Wellington: International rugby resumes this weekend when New Zealand’s All Blacks face Australia’s Wallabies in Wellington, but the mood ahead of the match is one of festering resentment rather than celebration.
As the southern hemisphere heavyweights prepared this week for Sunday’s Bledisloe Cup opener, Rugby Australia chairman Hamish McLennan admitted relations with his New Zealand counterparts were at an all-time low.
“There is respect there, but the relationship is at probably the lowest ebb it’s ever been,” he said.
The neighbours normally pride themselves on maintaining rugby union’s ethos of having a fierce rivalry on the pitch, then setting aside any differences once the final whistle blows.
But the intense financial pressures the COVID-19 pandemic has created in an already cash-strapped sport have opened up deep divisions over Rugby Championship scheduling and the future of the southern hemisphere Super Rugby club competition.
The result has been threats of boycotts, accusations of misrepresentation and a steady stream of potshots hurled from both sides of the Tasman Sea.
The Wellington Test was in danger of not going ahead when Australia coach Dave Rennie complained that New Zealand’s strict border controls would prevent his team training together, leaving them ill-prepared to face the All Blacks.
“Under those quarantine arrangements, I can assure you we won’t be playing a Test that weekend,” he said, prompting officials in Wellington to back down and ease the rules.
The New Zealanders were keen to host the two-Test Bledisloe series after losing rights to stage the upcoming Rugby Championship to Australia, another sore point in trans-Tasman relations.
New Zealand were initially told they would host the four-nation tournament — which also includes South Africa and Argentina — only for governing body SANZAAR to switch venues to Australia because quarantine rules there were more relaxed.
SANZAAR and the Australians then further angered New Zealand by scheduling their final Test on December 12, meaning players face the prospect of spending Christmas in isolation under New Zealand’s two-week quarantine requirements.
“I’ve had one player that has barged in my door and said ‘I’m not playing at Christmas’,” New Zealand coach Ian Foster revealed.
The Australians countered that if the Kiwis had been hosting they would have forced the Wallabies into Christmas isolation, and claimed New Zealand Rugby had signed off on a schedule that included the December 12 Test.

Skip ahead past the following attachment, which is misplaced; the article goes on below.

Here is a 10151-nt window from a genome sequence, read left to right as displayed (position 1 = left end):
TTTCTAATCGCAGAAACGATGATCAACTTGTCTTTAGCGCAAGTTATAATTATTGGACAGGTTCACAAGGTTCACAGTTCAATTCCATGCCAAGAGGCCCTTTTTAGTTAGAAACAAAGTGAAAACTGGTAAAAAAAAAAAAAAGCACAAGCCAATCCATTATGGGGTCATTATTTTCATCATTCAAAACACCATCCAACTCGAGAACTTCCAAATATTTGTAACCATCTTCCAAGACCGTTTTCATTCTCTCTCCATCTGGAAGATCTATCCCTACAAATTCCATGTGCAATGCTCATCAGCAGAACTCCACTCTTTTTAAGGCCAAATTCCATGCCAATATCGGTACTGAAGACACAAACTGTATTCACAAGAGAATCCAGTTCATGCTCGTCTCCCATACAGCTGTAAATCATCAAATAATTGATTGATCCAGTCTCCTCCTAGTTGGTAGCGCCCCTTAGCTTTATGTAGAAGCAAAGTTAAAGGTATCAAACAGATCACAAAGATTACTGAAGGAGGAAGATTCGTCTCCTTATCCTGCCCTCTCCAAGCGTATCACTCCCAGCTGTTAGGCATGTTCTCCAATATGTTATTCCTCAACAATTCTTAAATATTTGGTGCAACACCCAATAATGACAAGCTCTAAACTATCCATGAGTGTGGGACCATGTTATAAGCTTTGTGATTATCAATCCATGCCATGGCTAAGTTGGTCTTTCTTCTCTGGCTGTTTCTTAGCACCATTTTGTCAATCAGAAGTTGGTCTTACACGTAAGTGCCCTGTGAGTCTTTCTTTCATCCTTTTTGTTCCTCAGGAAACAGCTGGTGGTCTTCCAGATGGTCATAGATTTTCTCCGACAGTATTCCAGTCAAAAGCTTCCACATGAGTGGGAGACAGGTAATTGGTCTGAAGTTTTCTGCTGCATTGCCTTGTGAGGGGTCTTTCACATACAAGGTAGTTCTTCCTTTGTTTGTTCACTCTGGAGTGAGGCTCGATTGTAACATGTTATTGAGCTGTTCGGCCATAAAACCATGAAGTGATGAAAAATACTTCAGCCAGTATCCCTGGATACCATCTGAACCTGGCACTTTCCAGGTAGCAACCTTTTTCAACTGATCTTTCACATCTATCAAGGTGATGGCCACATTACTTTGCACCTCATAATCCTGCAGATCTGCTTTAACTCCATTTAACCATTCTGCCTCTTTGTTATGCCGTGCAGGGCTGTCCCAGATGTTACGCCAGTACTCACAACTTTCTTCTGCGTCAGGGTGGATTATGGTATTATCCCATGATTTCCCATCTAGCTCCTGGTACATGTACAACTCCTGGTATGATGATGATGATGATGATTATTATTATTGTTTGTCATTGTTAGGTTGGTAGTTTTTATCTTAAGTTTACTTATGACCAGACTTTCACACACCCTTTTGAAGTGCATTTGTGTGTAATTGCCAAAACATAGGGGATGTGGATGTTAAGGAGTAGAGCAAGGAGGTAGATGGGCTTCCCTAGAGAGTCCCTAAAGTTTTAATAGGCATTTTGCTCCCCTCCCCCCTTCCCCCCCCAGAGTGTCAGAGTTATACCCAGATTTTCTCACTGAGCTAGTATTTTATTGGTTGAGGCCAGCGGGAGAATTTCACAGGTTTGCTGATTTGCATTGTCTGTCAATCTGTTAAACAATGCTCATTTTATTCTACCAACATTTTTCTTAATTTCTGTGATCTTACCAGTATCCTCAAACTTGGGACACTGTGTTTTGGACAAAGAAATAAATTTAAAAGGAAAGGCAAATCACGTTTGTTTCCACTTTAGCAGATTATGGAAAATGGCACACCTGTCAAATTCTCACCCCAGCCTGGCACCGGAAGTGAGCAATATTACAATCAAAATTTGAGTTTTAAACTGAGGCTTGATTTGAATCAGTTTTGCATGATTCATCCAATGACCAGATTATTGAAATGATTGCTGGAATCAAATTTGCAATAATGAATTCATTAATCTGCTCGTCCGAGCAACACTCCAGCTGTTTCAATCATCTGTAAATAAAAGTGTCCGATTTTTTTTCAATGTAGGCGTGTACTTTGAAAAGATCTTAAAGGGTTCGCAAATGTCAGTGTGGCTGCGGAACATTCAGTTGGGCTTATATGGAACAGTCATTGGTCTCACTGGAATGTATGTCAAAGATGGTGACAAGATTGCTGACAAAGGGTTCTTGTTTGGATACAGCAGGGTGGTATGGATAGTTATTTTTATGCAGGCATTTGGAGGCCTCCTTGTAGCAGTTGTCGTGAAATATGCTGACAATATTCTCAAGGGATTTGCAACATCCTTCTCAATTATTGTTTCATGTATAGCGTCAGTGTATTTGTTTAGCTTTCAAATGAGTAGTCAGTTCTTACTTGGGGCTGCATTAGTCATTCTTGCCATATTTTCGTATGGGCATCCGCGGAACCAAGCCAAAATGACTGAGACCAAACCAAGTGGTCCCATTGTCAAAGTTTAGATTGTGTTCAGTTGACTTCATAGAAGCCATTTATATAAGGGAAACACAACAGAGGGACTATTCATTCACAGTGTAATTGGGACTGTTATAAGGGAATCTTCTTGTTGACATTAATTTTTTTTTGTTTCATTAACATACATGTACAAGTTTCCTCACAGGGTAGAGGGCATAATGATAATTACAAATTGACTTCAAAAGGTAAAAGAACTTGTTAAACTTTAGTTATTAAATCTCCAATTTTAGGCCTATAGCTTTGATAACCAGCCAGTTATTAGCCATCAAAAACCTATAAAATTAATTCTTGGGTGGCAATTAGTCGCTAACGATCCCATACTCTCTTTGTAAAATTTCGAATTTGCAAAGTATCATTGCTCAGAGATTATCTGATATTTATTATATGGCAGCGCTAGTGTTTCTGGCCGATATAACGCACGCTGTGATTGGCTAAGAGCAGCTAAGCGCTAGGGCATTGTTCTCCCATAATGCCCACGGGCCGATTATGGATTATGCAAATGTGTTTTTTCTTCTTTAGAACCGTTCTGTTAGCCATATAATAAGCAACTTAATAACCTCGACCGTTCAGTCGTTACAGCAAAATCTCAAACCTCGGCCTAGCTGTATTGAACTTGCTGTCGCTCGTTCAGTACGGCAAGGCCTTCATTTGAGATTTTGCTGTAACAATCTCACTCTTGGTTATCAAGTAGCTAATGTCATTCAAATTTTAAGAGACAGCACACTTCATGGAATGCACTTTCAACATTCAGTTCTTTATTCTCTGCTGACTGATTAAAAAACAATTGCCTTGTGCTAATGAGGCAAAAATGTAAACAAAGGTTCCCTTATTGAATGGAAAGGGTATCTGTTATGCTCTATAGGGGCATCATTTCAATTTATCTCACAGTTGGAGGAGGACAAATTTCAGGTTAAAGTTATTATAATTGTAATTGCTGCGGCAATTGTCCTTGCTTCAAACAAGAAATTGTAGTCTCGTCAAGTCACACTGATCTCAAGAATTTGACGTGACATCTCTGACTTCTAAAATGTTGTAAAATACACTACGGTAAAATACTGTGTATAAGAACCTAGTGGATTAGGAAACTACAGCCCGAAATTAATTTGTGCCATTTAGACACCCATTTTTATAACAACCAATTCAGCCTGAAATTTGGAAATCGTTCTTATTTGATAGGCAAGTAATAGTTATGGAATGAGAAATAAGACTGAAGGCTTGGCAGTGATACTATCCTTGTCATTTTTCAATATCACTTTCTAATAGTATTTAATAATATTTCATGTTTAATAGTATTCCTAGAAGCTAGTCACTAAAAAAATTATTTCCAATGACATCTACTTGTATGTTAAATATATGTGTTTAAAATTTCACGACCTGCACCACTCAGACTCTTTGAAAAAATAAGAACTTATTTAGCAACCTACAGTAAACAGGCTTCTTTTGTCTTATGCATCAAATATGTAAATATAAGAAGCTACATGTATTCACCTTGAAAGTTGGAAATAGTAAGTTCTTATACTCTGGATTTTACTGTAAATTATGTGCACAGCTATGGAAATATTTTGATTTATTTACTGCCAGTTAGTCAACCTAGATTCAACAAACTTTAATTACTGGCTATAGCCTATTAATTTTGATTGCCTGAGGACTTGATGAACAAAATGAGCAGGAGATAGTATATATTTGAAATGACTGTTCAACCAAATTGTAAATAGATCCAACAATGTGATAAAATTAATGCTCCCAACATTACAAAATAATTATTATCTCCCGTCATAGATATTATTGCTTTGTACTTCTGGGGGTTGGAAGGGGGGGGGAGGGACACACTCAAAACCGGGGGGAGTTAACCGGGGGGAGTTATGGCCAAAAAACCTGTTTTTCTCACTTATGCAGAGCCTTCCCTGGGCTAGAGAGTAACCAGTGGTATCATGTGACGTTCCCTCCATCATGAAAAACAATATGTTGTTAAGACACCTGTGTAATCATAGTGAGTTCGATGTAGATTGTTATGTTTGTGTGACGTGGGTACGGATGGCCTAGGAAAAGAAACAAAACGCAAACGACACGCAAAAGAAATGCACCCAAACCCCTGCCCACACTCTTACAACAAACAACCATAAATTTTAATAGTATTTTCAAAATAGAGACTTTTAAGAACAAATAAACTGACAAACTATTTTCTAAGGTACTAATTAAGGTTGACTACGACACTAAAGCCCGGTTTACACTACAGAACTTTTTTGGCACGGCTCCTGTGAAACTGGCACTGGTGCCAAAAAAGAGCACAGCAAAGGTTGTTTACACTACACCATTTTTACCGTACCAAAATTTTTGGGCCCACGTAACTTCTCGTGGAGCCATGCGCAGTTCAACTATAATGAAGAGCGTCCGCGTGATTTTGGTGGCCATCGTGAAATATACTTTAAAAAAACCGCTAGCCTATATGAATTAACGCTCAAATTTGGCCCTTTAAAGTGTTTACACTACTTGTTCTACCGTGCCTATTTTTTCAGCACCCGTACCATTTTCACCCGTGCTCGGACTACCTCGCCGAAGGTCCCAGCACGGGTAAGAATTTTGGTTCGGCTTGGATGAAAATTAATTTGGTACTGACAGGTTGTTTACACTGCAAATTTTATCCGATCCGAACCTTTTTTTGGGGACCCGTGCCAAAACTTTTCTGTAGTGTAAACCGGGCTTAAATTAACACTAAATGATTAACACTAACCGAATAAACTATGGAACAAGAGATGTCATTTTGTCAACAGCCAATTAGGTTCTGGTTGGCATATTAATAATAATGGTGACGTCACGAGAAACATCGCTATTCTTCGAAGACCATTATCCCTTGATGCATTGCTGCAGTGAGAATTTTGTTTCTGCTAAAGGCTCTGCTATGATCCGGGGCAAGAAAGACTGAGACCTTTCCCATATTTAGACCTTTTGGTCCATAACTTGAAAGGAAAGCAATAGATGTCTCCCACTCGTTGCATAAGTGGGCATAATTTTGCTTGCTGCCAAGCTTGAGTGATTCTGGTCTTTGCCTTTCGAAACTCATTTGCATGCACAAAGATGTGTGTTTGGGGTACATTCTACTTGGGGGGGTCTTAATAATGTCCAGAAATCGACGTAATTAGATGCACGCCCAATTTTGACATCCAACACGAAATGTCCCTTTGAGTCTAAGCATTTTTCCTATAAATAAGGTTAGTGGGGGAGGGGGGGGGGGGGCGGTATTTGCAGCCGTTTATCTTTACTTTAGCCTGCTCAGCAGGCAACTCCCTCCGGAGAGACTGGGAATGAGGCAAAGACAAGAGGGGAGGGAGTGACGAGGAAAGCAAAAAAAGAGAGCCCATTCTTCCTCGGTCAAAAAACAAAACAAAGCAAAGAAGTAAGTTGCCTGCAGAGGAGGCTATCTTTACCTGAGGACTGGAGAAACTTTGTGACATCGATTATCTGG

New Zealand Rugby denied both allegations, saying it had been “blindsided”, and has not ruled out boycotting the final Rugby Championship fixture.
“We do challenge those that have made comments concerning NZR’s integrity, we defend our position and we’re firm on it,” NZR chairman Brent Impey said, insisting New Zealand never agreed to a Test on the disputed date.
The scheduling dispute can probably be settled if those involved are willing to set aside bruised egos and compromise, but Super Rugby represents a deeper division with far-reaching implications for the game’s future in the southern hemisphere.
The club competition — which was suspended because of the pandemic, forcing Australia and New Zealand to run domestic versions — has long been acknowledged as unwieldy, expensive to run, and confusing for fans.
New Zealand’s proposed replacement not only ditched teams from South Africa and Argentina, but had room for only between two and four of Australia’s five sides due to a perceived lack of player depth.
Rugby Australia maintained all of its teams must be included and accused New Zealand Rugby of arrogance, a perception reinforced when Foster said the competition had no room for weak links.
As it stands, New Zealand and Australia are set to continue to operate separate domestic Super Rugby competitions in 2021, although plans remain fluid in such uncertain times.
Whatever happens, the battle on the pitch between the All Blacks and Wallabies at Wellington Regional Stadium on Sunday may have a hard time matching the fireworks off the field.